Republic of Botswana
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Department of Radiation Protection Inspectorate
Background

Botswana became a Member State of the International Atomic Energy Agency (IAEA) on 22nd January 2002. Recognizing the importance of managing and controlling the use of nuclear technology for the benefit of the nation, Cabinet has mandated the Ministry of Communications Science and Technology (MCST) to administer to nuclear energy and radiation safety issues and matters incidental thereto. The atomic energy section within the Department of Research Science and Technology spearheaded the establishment of facilities for the implementation of the requirements related to the mandate given to MCST.

As a research coordinating department within MCST, the DRST is classified as a user of atomic energy and therefore cannot self-regulate. This meant that regulatory issues must be administered by a separate entity. In appreciation of the specialist nature of the atomic energy issues and the need to provide effective administration and control of nuclear technology and ionizing radiation safety, the Department of Radiation Protection, which will be  responsible for implementing the decisions of the Radiation Protection Board was established on 1st April 2008.

Mandate


The Department of Radiation Protection was established in April 2008. Its mandate is to administer to the safe use of atomic energy and nuclear technology. To achieve its mandate, the department is responsible for carrying out licensing and statutory inspections of all facilities that use nuclear sources and radiation generating equipment such as x-ray machines.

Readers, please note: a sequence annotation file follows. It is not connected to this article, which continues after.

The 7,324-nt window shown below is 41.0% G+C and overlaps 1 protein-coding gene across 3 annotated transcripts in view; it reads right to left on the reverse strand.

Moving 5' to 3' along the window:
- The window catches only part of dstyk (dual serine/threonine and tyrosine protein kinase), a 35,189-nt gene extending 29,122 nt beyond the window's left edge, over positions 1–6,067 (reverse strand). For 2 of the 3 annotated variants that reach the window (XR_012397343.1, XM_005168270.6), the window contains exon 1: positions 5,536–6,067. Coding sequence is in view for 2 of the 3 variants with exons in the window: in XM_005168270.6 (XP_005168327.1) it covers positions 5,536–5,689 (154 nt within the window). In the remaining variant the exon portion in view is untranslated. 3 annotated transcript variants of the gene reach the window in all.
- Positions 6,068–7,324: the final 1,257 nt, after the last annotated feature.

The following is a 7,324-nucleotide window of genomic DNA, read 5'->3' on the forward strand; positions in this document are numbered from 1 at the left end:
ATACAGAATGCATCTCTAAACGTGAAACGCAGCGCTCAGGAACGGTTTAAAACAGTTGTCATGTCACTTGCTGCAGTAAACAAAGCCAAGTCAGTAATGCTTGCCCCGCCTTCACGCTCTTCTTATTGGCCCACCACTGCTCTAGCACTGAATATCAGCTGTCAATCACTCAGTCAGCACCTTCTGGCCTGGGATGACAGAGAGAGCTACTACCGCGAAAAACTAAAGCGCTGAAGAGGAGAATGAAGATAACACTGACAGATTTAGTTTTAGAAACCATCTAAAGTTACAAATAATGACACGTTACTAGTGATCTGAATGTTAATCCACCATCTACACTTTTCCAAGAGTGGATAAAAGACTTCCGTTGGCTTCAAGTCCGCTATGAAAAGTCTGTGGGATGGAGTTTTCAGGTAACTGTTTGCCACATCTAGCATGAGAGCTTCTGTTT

As such, the department is responsible for enforcing the following:

  • Medical exposure control, which prevents possible cases of overdose to patients during cancer treatment,
  • Occupational exposure control for protecting of employees working with nuclear sources against adverse effects of radiation that can lead to cancer, sterility and other associated illnesses;
  • Public and environmental exposure control for protecting the public, flora and fauna from short as well as long term effects of ionizing radiation.
  • And emergency preparedness and response for mitigating the effects of radiological emergencies that can result in injuries to people, contamination of the environment and damage to property.
Structure

In accordance with the provisions of the Radiation Protection Act No. 22 of 2006 which came into effect on 1st April 2007, the Department consists of a Director, a Deputy director and such other officers of the Inspectorate as may be necessary for the proper performance of its functions. At full strength, the Department will consist of 30 members of staff with 15 consisting of professional staff and rest being administrative and support services personnel. The organizational structure of the department is attached at the back of this presentation as well as the functional organogram demonstrating the relational connection of MCST departments to HQ including Radiation Protection.

Purpose

Atomic energy is used beneficially and peacefully in important fields such as nuclear medicine, agriculture, food processing industries, mining, mineral exploration and civil construction. These fields are important and also exist in Botswana. The generation of electric power using nuclear energy is regarded as economic, reliable, environment friendly and the best future option to other sources of energy such as coal, petroleum and gas. It is however capital intensive in the early stages of construction.